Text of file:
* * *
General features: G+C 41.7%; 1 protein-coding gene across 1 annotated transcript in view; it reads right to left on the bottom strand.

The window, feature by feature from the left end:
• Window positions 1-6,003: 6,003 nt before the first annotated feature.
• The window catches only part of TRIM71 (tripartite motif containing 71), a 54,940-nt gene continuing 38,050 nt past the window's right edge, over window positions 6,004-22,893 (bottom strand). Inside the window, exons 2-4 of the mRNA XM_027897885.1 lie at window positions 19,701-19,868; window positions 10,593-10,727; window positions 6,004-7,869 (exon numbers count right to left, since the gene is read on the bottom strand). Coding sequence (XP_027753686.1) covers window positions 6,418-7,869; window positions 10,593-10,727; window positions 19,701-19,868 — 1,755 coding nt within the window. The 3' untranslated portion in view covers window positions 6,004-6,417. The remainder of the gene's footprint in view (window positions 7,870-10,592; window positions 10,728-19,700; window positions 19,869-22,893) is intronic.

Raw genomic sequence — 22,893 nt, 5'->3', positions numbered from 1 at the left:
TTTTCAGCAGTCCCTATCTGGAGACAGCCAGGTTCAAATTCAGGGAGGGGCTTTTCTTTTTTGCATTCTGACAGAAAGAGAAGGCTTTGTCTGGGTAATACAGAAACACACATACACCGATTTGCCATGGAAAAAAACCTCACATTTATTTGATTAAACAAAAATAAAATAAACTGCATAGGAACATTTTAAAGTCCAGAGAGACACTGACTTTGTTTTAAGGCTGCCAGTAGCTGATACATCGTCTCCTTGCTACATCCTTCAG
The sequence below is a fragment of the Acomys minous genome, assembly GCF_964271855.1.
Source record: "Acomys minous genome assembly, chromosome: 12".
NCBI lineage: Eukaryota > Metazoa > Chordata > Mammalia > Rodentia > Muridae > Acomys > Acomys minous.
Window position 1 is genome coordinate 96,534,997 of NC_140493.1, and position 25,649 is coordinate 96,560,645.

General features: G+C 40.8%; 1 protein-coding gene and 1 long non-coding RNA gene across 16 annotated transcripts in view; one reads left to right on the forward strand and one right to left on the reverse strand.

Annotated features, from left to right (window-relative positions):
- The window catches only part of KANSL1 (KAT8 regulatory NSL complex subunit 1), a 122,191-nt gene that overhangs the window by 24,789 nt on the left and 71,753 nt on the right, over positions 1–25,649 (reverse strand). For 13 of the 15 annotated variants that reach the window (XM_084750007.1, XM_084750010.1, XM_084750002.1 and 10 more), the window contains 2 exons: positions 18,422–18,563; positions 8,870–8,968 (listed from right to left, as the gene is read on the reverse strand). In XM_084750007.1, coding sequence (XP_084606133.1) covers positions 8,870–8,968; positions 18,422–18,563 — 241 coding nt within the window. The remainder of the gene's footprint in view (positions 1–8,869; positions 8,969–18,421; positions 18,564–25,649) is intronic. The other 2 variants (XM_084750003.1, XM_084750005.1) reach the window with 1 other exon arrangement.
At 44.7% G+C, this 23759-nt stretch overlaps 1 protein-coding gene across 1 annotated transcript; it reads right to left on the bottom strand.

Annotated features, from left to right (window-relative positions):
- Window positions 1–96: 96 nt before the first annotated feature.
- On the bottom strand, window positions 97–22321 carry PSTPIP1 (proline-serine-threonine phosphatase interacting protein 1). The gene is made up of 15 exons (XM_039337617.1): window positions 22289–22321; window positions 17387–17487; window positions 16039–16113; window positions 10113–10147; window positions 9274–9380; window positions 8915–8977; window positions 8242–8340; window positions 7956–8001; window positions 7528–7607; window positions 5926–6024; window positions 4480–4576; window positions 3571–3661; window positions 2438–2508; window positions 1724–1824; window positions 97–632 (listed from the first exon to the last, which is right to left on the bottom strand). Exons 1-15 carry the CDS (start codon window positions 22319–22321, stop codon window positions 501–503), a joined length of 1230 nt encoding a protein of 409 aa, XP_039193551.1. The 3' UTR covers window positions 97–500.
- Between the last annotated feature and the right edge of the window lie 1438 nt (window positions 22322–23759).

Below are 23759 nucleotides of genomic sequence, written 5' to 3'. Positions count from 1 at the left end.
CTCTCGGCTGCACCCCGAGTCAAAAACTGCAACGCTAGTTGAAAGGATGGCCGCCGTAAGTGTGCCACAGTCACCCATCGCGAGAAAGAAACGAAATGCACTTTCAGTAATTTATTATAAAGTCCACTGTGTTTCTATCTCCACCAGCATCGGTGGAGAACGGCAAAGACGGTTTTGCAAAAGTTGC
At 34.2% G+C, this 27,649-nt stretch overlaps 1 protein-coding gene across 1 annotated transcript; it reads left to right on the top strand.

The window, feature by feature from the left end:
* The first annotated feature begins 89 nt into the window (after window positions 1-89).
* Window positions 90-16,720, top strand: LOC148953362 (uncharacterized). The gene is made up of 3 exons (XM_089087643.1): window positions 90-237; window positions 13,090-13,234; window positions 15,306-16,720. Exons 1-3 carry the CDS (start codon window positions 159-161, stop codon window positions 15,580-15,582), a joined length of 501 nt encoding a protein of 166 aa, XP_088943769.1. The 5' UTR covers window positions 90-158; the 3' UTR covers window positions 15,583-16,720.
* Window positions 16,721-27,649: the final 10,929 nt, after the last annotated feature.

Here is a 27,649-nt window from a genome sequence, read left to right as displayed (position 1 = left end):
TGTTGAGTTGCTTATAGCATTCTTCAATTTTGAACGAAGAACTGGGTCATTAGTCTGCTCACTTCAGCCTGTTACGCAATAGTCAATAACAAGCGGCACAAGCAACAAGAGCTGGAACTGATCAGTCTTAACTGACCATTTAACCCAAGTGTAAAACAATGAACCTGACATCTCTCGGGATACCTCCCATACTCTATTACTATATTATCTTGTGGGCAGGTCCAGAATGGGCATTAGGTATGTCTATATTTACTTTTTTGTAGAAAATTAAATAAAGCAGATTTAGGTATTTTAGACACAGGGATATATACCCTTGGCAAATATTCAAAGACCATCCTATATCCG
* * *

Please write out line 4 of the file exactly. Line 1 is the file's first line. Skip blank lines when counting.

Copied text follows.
• The window catches only part of TRIM71 (tripartite motif containing 71), a 54,940-nt gene continuing 38,050 nt past the window's right edge, over window positions 6,004-22,893 (bottom strand). Inside the window, exons 2-4 of the mRNA XM_027897885.1 lie at window positions 19,701-19,868; window positions 10,593-10,727; window positions 6,004-7,869 (exon numbers count right to left, since the gene is read on the bottom strand). Coding sequence (XP_027753686.1) covers window positions 6,418-7,869; window positions 10,593-10,727; window positions 19,701-19,868 — 1,755 coding nt within the window. The 3' untranslated portion in view covers window positions 6,004-6,417. The remainder of the gene's footprint in view (window positions 7,870-10,592; window positions 10,728-19,700; window positions 19,869-22,893) is intronic.